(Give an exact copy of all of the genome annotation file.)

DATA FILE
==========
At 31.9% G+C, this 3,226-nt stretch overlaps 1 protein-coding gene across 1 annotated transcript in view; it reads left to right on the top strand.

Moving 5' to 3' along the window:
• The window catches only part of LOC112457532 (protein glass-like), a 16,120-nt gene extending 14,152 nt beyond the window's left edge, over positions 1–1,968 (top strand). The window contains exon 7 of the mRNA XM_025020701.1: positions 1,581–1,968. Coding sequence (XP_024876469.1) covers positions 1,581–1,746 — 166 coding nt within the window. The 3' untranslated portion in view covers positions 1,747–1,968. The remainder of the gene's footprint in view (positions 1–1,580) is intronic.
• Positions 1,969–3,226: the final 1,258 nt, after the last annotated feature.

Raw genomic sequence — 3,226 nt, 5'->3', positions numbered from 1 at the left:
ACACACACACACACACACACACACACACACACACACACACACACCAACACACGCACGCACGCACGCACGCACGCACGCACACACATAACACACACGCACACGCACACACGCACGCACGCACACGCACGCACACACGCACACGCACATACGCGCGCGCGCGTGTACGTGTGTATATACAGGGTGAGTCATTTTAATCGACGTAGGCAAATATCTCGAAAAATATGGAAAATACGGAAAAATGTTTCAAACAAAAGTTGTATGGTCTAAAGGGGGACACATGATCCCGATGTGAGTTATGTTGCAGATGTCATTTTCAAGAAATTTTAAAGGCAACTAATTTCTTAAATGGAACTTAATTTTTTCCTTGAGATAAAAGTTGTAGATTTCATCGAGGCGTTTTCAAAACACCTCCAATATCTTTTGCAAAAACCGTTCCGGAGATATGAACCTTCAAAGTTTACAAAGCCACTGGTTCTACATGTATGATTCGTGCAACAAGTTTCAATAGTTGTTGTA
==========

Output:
At 31.9% G+C, this 3,226-nt stretch overlaps 1 protein-coding gene across 1 annotated transcript in view; it reads left to right on the top strand.

Moving 5' to 3' along the window:
• The window catches only part of LOC112457532 (protein glass-like), a 16,120-nt gene extending 14,152 nt beyond the window's left edge, over positions 1–1,968 (top strand). The window contains exon 7 of the mRNA XM_025020701.1: positions 1,581–1,968. Coding sequence (XP_024876469.1) covers positions 1,581–1,746 — 166 coding nt within the window. The 3' untranslated portion in view covers positions 1,747–1,968. The remainder of the gene's footprint in view (positions 1–1,580) is intronic.
• Positions 1,969–3,226: the final 1,258 nt, after the last annotated feature.

Raw genomic sequence — 3,226 nt, 5'->3', positions numbered from 1 at the left:
ACACACACACACACACACACACACACACACACACACACACACACCAACACACGCACGCACGCACGCACGCACGCACGCACACACATAACACACACGCACACGCACACACGCACGCACGCACACGCACGCACACACGCACACGCACATACGCGCGCGCGCGTGTACGTGTGTATATACAGGGTGAGTCATTTTAATCGACGTAGGCAAATATCTCGAAAAATATGGAAAATACGGAAAAATGTTTCAAACAAAAGTTGTATGGTCTAAAGGGGGACACATGATCCCGATGTGAGTTATGTTGCAGATGTCATTTTCAAGAAATTTTAAAGGCAACTAATTTCTTAAATGGAACTTAATTTTTTCCTTGAGATAAAAGTTGTAGATTTCATCGAGGCGTTTTCAAAACACCTCCAATATCTTTTGCAAAAACCGTTCCGGAGATATGAACCTTCAAAGTTTACAAAGCCACTGGTTCTACATGTATGATTCGTGCAACAAGTTTCAATAGTTGTTGTA